Lawyers say surge in bankruptcies will impact divorce settlements

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As the impact of the pandemic continues to be felt across the UK economy divorce law experts say they are preparing for an increase in the number of financial orders impacted by voluntary bankruptcies, involuntary bankruptcies, and debt relief orders (DROs).

According to Monthly Insolvency Statistics, there were 1,864 DROs and 620 bankruptcies in July 2021 alone in England & Wales.

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However, with experts predicting a rise in unemployment as a result of the end of the government job retention scheme, family lawyers say that number is also likely to rocket which could have unexpected consequences for divorcing couples.

Cara Nuttall from law firm Simpson Millar explained: “With lockdown and various Covid-19 restrictions putting a strain on both business and home life environments, we expect the issues around dealing with bankruptcy and divorce to become more frequent in the months ahead.”

“What people don’t usually realise is that a property, or any other type of asset that is owned jointly by a divorcing couple, cannot be transferred to the other party as part of the financial settlement in the divorce proceedings if one or the individuals is placed into bankruptcy, without first getting the consent of the bankruptcy trustee.

“The trustee is responsible for handling all the assets and income of the party who has been declared bankrupt and will deal with the assets in a variety of ways in order to pay the creditors of the bankrupted party.

“While the interplay between bankruptcy and divorce is complex, essentially commercial creditors take priority.”

Cara explains that in most divorce cases the financial order is absolute, and the lump sum and any ongoing maintenance payments must be made by order of the court. However, when there is a bankruptcy, the normal rules don’t apply.

She added: “We’ve seen this issue hit the headlines recently when a wealthy financier avoided paying his ex-wife a £2.6 million divorce bill after declaring himself bankrupt, and while most people aren’t losing out on quite so much money the reality is that this is issue is far more common than people think.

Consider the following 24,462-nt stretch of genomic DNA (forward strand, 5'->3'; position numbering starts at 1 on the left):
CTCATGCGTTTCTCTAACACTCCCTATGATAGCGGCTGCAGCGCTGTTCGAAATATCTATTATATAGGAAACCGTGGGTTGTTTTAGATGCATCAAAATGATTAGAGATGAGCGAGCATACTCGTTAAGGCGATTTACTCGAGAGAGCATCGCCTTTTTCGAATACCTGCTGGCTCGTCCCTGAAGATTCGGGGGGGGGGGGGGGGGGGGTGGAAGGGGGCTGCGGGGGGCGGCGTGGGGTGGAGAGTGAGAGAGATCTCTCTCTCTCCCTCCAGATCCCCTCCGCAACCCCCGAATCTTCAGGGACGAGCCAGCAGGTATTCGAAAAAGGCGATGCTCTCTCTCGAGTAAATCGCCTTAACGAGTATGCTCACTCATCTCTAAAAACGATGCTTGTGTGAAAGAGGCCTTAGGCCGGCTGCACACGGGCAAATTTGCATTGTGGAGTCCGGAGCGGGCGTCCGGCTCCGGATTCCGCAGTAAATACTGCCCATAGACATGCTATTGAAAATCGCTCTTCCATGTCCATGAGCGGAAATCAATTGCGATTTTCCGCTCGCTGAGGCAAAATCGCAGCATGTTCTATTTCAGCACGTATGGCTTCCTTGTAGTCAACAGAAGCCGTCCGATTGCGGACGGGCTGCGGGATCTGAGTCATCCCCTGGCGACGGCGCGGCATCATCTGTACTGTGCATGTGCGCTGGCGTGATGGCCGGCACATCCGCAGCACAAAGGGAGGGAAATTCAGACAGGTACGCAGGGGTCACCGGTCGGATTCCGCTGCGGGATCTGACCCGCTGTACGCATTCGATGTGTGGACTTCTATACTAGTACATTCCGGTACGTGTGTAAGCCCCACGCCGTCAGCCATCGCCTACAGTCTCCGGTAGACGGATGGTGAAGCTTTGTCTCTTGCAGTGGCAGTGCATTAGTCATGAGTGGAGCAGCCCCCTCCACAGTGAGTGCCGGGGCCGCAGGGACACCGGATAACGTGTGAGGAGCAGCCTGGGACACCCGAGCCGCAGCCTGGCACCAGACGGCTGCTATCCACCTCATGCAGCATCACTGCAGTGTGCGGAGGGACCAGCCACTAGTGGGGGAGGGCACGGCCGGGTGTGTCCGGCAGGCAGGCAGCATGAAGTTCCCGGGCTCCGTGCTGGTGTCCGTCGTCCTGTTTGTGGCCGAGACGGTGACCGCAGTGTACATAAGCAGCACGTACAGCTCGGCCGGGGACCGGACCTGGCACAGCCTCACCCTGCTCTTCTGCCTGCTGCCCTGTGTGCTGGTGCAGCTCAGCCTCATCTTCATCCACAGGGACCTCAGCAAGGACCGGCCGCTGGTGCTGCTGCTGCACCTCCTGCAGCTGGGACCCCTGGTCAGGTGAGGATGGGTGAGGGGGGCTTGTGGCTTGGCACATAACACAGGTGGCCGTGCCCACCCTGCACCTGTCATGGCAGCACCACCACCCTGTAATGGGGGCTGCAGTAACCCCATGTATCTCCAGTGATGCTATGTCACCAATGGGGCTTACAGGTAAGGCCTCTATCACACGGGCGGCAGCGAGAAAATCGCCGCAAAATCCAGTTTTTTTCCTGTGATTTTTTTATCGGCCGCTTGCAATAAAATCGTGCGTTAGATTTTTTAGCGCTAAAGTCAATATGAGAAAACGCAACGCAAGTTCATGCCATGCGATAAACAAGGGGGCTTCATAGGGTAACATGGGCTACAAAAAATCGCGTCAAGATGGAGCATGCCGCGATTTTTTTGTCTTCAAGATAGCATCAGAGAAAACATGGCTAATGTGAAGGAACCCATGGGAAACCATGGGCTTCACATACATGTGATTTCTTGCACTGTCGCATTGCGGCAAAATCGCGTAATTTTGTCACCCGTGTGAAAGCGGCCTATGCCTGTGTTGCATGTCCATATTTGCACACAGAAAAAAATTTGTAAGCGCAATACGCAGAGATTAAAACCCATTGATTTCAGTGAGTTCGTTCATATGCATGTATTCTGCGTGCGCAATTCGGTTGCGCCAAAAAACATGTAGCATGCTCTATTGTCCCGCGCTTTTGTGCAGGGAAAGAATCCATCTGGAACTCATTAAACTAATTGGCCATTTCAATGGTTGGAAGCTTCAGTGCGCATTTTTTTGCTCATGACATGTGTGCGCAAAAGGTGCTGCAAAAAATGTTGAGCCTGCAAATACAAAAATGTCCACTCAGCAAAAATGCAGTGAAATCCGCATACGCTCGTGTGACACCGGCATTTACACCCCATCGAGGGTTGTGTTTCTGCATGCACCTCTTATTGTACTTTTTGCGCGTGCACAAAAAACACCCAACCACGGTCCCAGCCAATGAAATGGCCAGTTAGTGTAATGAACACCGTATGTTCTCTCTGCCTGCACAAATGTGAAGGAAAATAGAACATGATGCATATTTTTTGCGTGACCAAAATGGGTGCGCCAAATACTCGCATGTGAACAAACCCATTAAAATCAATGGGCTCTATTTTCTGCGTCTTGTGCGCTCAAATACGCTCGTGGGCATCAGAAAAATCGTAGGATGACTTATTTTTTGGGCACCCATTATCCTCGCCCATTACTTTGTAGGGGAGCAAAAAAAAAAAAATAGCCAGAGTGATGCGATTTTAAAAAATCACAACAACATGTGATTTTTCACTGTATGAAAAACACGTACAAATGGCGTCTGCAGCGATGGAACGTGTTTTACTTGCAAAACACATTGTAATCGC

“Our advice to anyone entering into divorce proceedings who is concerned about their spouse’s level of debt and believe there is a risk he/she may declare themselves bankrupt is to get expert advice at the earliest opportunity.

“It is sometimes possible to do a deal with the trustee, and we can also look to ensure you still get what is fair and realistic given the circumstances.”

Cara added that while most bankruptcy situations are genuine, in some extreme instances a person might decide to make themselves bankrupt unnecessarily in order to frustrate the other party within the divorce proceedings.

She added: “There have been cases where one party declares themselves bankrupt in an attempt to get out of paying what is owed. However, in these circumstances, the non-bankrupt party can apply to the Court to annul the bankruptcy if they can demonstrate to the Court that the order should not have been made.

“For example, if it was an abuse of process and an attempt to avoid the divorce proceedings the Court has the authority to annul the bankruptcy order under Section 282 of the Insolvency Act 1986.

“Again, our advice is if you suspect that a spouse has declared themselves bankrupt possibly to avoid a settlement with you, then do also speak to a Solicitor as soon as possible. We can work closely with other experts to consider your personal financial circumstances and whether there is a possibility to annul the bankruptcy.”

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